June is Audiobook Month and the audiobook community is giving back! Spoken Freely, a group of 30+ professional narrators, has teamed with the Going Public Project to offer a serialized audio story collection: Going Public...in Shorts.
Each narrator has recorded a short piece from the public domain and will be hosted on various blogs throughout the month of June. One or two stories will also be released online each day via the Going Public blog. As a "Thank you!" to listeners, stories will be available to listen to online for free for one week following their release. The full schedule of story release dates and narrator appearances is available at Going Public.
In collaboration with Blackstone Audio, stories will also be available for download purchase starting on their day of release, with the full compilation available beginning June 30th. All sales proceeds go directly to Reach Out and Read, an innovative literacy advocacy organization serving more than 4 million children and their families across the nation, with an emphasis on serving those in low-income communities.
I am thrilled to host narrator Robin Ray Eller, reading "The Yellow Fairy Book: How To Tell A True Princess", by Andrew Lang. Robin is an actress, narrator, singer and dance educator. She has appeared on stage, in films, television and numerous commercials. As a dancer, in addition to other credits, she traveled the world with the legendary James Brown, “The Godfather of Soul.”
Robin's recording of The Yellow Fairy Book: How To Tell A True Princess, by Andrew Lang is available for download at Downpour.
LM: Welcome to Lakeside Musing, Robin. I've been an avid audiobook listener for over ten years and am very excited to be part of this project. Your background in the arts is so varied, I have to ask how you decided to narrate audiobooks. It seems like such an exotic job.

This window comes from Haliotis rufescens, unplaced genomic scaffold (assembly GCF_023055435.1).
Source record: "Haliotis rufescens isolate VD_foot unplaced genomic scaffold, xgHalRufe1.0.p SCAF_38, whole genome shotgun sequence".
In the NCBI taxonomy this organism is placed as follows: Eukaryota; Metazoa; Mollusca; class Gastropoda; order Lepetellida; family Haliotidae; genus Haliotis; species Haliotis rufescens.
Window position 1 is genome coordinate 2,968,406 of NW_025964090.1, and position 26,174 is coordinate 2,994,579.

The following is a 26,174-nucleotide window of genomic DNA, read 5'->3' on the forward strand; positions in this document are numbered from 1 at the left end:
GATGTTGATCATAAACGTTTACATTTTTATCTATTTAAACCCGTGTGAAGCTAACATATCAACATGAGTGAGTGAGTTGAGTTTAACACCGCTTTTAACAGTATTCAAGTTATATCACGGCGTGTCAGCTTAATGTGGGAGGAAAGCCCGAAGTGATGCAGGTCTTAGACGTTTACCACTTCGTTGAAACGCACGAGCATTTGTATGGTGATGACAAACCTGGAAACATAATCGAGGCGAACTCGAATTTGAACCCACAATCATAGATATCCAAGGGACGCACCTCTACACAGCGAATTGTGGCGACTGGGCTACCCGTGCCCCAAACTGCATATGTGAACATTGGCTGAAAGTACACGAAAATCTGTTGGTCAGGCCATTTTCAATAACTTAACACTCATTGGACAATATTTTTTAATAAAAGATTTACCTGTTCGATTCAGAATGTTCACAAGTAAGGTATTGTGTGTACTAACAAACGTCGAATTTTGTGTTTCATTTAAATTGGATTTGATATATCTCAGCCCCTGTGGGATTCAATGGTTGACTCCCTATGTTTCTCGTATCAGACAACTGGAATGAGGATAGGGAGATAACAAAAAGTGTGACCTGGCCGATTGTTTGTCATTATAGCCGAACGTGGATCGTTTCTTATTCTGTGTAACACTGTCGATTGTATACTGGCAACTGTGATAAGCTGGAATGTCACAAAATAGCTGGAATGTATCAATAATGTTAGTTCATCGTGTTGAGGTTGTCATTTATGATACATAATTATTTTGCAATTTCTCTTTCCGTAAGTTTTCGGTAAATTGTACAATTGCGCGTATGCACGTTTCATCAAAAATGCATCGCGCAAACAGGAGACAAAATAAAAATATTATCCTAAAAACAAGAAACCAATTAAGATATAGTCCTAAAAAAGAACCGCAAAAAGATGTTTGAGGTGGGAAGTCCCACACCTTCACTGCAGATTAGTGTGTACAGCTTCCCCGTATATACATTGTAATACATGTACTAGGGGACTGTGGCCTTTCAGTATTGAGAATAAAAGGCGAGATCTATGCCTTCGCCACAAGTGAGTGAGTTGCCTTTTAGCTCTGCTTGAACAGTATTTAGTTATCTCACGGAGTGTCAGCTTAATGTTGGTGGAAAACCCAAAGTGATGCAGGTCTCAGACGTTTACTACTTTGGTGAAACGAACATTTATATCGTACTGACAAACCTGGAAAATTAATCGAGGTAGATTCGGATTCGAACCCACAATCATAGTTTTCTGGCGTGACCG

RRE: I’m smiling at your thinking that narrating is an exotic job. I like to think so, too. Oddly, the suggestion to become an audiobook narrator came about 13 years ago during a six week voice over workshop. At the time I was busy performing: doing musical theater, booking commercials, training as an on-camera actress and landing small speaking roles on soap operas. Even after eventually recording my demo, pursuing a career in audiobooks still seemed overwhelming.
A volunteer experience with Read Across America, sponsored by AFTRA (American Federation of Television and Radio Artists), finally convinced me. I spent the afternoon reading to third graders on Dr. Seuss’s birthday and something just clicked inside of me. Despite my fear of having lost time, I had to get back out there in the audiobook arena. I was casted in a full-cast audio theater book (a charity project for Wavedancer Foundation in memory of narrator Frank Muller) that ended up being published by Blackstone Audio. What I remember most about recording this book is the feeling that I was home and it was time to go on the audiobook journey.
LM: You are reading "The Yellow Fairy Book: How To Tell A True Princess" by Andrew Lang, a short retelling of The Princess and The Pea. Does your choice of a fairy tale have special significance?
RRE: The fairy tale is a nostalgic choice - I would get lost in fairly tales as a child. This is such a short, sweet story and I always took away the message to “never judge a book by its cover.” I used to read fairy tales to my younger brother, helping him learn how to read before he attended kindergarten. I also worked as a teacher’s aide in high school and read to elementary school students.
As an adult, fairy tales were instrumental in helping me learn Italian. Recording my teacher as she read them was a useful tool because it helped me recognize and understand the stress in multi-syllable words. I would also record myself so I could hear the difference. Italian is like singing, which I do as well. It’s important to understand the melody and where it’s appropriate to stress a word.
LM: I know we should talk more about audiobooks, but I can't resist asking about Italy! You speak the language and are a seasoned traveler, while I aspire to learn Italian and discover my roots. Do you return to the same place year after year, or do you like to explore new regions?
RRE: I return to Rome every year because my best friend/Italian sister is there, along with many other friends. I also have a dear friend in Milan who has been so generous to me over the years. But each time I go to Italy, there is some other area to explore.
LM: If you had to choose one favorite place in Italy, what would it be?